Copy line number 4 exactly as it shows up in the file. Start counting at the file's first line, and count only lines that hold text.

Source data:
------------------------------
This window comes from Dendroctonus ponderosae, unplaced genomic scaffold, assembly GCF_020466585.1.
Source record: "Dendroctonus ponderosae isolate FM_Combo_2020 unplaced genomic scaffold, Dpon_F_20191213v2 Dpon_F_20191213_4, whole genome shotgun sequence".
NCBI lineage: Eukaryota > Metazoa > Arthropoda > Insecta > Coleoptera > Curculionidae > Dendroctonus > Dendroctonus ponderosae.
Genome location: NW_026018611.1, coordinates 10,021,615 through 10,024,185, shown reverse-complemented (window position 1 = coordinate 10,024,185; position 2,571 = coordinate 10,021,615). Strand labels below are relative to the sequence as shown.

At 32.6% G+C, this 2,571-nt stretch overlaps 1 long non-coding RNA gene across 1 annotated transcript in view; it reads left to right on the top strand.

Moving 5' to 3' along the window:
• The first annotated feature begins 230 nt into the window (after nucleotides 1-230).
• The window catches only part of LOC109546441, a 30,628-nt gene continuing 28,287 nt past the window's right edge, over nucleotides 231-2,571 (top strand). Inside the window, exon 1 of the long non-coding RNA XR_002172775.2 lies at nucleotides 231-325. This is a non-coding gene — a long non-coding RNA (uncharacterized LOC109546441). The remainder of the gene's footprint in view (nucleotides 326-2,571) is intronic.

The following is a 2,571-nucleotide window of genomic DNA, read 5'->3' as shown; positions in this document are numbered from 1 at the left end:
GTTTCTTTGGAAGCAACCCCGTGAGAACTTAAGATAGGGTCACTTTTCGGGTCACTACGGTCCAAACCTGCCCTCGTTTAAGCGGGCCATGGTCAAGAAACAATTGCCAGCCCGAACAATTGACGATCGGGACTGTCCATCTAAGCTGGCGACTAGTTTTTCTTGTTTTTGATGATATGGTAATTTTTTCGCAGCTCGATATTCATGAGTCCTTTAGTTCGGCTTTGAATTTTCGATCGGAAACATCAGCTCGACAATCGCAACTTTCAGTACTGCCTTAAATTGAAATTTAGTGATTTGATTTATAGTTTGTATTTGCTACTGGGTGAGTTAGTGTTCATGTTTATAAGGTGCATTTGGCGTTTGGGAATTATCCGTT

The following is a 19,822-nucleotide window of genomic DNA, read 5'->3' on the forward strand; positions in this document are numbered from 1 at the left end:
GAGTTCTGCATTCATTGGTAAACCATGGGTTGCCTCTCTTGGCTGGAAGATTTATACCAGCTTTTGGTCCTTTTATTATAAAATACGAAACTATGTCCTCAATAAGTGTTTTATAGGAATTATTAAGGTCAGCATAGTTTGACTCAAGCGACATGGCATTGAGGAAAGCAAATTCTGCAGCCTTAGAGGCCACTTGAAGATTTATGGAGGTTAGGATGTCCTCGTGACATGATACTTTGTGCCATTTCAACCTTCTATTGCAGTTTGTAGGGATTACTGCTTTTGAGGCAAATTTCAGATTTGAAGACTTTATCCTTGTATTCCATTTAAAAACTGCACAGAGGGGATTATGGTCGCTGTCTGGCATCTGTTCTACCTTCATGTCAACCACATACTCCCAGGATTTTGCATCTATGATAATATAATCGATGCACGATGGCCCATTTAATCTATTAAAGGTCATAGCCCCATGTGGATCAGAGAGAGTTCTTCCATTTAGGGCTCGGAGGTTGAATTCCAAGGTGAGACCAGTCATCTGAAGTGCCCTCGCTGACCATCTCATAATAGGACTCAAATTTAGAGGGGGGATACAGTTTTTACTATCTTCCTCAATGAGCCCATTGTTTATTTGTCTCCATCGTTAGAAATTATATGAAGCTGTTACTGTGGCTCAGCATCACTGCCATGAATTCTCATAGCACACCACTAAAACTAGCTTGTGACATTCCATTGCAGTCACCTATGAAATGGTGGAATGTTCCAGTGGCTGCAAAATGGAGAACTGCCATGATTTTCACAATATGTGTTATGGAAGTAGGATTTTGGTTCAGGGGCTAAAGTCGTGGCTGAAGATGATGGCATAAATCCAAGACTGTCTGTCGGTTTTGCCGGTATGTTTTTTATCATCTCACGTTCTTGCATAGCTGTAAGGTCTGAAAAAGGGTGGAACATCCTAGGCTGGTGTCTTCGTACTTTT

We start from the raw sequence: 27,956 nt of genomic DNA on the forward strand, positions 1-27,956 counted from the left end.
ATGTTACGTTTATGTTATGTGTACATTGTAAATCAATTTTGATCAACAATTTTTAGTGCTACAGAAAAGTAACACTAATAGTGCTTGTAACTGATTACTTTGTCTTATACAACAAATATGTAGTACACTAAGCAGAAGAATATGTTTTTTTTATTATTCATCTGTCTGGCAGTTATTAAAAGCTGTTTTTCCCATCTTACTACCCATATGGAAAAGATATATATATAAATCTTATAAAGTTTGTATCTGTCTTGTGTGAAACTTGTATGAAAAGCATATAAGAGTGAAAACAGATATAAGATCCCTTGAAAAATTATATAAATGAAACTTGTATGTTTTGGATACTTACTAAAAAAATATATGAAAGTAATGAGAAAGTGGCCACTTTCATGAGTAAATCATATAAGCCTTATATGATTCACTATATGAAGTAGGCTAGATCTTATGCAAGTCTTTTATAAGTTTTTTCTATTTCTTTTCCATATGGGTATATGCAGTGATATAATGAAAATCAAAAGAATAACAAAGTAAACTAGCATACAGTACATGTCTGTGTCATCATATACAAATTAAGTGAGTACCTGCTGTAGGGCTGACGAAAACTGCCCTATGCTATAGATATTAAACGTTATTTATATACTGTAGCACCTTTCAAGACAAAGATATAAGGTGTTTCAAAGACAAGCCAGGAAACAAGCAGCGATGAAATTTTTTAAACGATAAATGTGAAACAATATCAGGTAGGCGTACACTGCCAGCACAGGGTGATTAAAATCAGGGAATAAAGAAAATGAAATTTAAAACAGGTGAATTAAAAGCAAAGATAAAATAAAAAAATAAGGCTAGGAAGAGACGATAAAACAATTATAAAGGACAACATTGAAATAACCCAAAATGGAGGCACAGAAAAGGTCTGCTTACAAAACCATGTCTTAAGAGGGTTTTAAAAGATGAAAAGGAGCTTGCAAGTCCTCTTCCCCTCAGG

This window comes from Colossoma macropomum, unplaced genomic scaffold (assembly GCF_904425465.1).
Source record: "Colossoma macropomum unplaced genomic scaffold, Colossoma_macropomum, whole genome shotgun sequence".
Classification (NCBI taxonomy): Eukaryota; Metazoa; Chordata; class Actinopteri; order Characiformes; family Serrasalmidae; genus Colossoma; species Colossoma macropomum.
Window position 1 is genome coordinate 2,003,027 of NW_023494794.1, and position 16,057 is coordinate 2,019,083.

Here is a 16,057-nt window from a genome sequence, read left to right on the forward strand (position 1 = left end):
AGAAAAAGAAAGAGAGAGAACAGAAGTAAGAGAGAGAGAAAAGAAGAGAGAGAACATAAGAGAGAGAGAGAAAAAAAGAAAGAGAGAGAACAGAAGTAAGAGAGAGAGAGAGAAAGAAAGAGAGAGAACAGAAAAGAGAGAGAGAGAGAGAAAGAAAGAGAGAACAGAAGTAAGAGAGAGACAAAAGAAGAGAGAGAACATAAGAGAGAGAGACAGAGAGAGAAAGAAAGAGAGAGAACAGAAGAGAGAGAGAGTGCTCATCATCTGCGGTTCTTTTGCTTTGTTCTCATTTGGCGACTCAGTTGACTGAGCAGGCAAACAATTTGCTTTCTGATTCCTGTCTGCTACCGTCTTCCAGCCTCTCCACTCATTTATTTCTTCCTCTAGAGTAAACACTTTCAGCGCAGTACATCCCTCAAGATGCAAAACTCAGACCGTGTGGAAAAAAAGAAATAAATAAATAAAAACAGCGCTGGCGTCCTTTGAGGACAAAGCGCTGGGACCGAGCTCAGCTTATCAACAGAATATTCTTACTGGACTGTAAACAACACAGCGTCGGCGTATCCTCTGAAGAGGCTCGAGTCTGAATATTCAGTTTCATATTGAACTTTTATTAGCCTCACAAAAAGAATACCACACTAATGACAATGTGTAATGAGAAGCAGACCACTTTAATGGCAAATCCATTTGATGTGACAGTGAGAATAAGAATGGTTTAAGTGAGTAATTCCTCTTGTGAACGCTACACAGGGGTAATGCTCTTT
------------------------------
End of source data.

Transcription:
Genome location: NW_026018611.1, coordinates 10,021,615 through 10,024,185, shown reverse-complemented (window position 1 = coordinate 10,024,185; position 2,571 = coordinate 10,021,615). Strand labels below are relative to the sequence as shown.